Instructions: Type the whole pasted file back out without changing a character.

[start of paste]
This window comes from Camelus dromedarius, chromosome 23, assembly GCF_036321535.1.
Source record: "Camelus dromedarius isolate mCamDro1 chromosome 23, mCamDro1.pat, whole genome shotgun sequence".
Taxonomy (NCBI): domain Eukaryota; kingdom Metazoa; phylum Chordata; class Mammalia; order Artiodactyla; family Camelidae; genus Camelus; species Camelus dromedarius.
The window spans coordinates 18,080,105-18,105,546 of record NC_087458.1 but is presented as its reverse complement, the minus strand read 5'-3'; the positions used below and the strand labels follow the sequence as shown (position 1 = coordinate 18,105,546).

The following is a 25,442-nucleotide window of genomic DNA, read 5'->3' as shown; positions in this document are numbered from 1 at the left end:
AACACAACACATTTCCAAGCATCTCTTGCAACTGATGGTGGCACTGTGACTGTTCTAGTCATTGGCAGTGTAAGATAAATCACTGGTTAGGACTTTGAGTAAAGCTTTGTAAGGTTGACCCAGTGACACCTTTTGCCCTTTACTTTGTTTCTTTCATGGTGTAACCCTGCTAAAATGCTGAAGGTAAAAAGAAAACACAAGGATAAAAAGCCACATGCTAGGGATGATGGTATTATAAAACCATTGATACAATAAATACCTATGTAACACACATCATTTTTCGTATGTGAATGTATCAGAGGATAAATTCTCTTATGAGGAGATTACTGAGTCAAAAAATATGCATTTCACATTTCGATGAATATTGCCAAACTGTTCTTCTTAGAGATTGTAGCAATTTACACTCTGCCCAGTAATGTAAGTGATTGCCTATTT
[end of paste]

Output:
This window comes from Camelus dromedarius, chromosome 23, assembly GCF_036321535.1.
Source record: "Camelus dromedarius isolate mCamDro1 chromosome 23, mCamDro1.pat, whole genome shotgun sequence".
Taxonomy (NCBI): domain Eukaryota; kingdom Metazoa; phylum Chordata; class Mammalia; order Artiodactyla; family Camelidae; genus Camelus; species Camelus dromedarius.
The window spans coordinates 18,080,105-18,105,546 of record NC_087458.1 but is presented as its reverse complement, the minus strand read 5'-3'; the positions used below and the strand labels follow the sequence as shown (position 1 = coordinate 18,105,546).

The following is a 25,442-nucleotide window of genomic DNA, read 5'->3' as shown; positions in this document are numbered from 1 at the left end:
AACACAACACATTTCCAAGCATCTCTTGCAACTGATGGTGGCACTGTGACTGTTCTAGTCATTGGCAGTGTAAGATAAATCACTGGTTAGGACTTTGAGTAAAGCTTTGTAAGGTTGACCCAGTGACACCTTTTGCCCTTTACTTTGTTTCTTTCATGGTGTAACCCTGCTAAAATGCTGAAGGTAAAAAGAAAACACAAGGATAAAAAGCCACATGCTAGGGATGATGGTATTATAAAACCATTGATACAATAAATACCTATGTAACACACATCATTTTTCGTATGTGAATGTATCAGAGGATAAATTCTCTTATGAGGAGATTACTGAGTCAAAAAATATGCATTTCACATTTCGATGAATATTGCCAAACTGTTCTTCTTAGAGATTGTAGCAATTTACACTCTGCCCAGTAATGTAAGTGATTGCCTATTT